OK, you can have as many tracks as you want, but if the gameplay sucks, who cares? Don't worry. If you spend enough time getting the hang of each type of car, you will really enjoy the game. However, if you are an impatient gamer that gives a game 15 minutes and moves on, you may not like this one. There are a couple reasons for this learning curve. First, you need to learn to race five different types of cars. Each car type is predetermined by the track—which means you can't race the Indy car in the sand dunes of Egypt (you wouldn't last 10 seconds). Each of the cars handle differently and the surface that you are racing on also affects the handling of the car. So, this means that if you master one type of car, you still have four more completely different cars to try and conquer.
The second reason for the learning curve is the way you corner by using the shoulder pads on the controller. If you try and just steer around sharp corners without using the shoulder pads, you will never make it. It does take awhile to get the feeling for this type of control, but once you get the hang of it, you will love it.
Another cool feature of the game is the season mode. The season mode is a race through all 6 locations to try and gain the most points. If you have the most points at the end of the six tracks, you are the winner. The coolest part is that when you finish first and unlock a track, the season mode will use the next available track. For example, if you finished first on Scotland 1 and Moscow 1 during your first season, you will still race on the first tracks for the rest of the locations but you will race on Scotland 2 and Moscow 2. This kept the game quite fresh.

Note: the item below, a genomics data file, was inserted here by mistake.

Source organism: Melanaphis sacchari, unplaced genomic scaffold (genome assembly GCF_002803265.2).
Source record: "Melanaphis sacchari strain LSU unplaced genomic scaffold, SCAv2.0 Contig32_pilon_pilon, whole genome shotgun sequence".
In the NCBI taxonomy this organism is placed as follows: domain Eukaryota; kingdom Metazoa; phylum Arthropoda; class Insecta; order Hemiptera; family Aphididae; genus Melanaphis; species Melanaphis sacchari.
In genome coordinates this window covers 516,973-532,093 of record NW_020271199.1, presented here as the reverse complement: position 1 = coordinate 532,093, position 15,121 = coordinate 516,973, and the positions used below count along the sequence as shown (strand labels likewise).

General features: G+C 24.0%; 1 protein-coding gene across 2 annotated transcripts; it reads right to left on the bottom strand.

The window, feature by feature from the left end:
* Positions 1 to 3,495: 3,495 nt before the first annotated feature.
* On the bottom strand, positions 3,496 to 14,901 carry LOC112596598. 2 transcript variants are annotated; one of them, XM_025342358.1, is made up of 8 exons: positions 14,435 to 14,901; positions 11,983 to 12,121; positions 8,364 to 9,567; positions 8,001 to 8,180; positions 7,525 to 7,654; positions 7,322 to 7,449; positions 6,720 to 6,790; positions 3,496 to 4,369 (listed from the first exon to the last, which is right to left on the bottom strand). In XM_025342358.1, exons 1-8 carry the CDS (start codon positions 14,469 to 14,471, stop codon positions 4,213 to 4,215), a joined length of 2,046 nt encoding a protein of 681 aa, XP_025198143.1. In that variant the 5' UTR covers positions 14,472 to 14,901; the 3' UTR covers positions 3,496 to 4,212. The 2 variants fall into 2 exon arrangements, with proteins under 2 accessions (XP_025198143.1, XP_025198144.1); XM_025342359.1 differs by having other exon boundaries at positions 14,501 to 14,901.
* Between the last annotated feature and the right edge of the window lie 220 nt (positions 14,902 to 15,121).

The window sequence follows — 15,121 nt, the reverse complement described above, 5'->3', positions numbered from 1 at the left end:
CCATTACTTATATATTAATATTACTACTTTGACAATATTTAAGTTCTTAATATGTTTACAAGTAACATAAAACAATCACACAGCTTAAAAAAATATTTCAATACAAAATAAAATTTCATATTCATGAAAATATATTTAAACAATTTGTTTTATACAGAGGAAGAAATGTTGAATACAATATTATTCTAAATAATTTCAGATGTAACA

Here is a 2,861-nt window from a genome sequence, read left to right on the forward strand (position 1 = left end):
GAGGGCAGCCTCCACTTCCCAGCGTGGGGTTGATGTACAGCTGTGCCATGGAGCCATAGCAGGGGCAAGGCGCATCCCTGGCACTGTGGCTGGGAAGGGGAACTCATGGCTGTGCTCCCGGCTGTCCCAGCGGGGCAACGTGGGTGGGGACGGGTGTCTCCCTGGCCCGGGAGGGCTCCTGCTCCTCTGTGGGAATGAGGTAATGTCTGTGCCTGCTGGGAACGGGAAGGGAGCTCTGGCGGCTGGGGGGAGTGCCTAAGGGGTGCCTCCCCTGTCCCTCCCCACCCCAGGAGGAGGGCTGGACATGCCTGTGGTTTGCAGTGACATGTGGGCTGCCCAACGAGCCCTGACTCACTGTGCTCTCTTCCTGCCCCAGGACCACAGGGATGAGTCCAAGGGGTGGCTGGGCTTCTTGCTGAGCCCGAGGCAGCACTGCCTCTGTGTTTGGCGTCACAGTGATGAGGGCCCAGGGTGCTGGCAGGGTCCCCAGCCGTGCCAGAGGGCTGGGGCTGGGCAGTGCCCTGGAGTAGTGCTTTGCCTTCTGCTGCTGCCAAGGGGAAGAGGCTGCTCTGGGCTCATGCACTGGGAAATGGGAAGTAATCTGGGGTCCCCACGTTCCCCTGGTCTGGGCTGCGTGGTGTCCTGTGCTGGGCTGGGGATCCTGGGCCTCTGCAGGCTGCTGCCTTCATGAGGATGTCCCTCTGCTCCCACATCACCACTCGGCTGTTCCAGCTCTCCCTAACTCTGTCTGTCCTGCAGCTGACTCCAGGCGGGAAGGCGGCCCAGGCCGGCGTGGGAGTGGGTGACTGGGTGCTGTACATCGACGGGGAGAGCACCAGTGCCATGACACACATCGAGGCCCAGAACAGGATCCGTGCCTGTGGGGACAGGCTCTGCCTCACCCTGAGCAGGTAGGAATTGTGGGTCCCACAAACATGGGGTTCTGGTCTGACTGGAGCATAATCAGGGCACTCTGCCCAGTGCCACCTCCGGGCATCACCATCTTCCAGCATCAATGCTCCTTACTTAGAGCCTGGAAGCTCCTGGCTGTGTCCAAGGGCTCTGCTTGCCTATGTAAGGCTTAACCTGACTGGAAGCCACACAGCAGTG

My only major complaint with the game was in the control department. It was way too easy to lose control of your car. I had a terrible time with the dune buggies. I would roll, flip, flop, drown, burn, or just fly out of the track boundaries. Also, if I was in complete control of the Indy car for at least half of the race, I was in good shape. These races bordered on chaotic and the races that I would win, were the ones where I got lucky instead of using skill alone.
One more thing that I feel needs mentioning was the artificial intelligence of the computer controlled cars . They did not like to let you pass and some would do whatever it took to keep you from getting by. I even had one SOB force me off the track into a stone wall. This made every race a new and exciting adventure.
The graphics were decent. There was nothing overly spectacular, but there was also nothing bad. I really like the track designs and layout, and there were some cool (yet unrealistic) crashes. The snowy tracks were by far my favorites and looked quite realistic. In some tracks, you were forced down dark, narrow corridors that were nearly impossible to maneuver through: it was so dark, you couldn't tell the road from the wall.
I really enjoyed this game. It is one of my favorite racers ever. Don't give up on it too soon—once you get the hang of the controls, it is a blast. The idea of having different types of cars, tracks and racing styles in the same game is an awesome idea. You will have your favorite style but will also find that all are fun. Good job, Activision!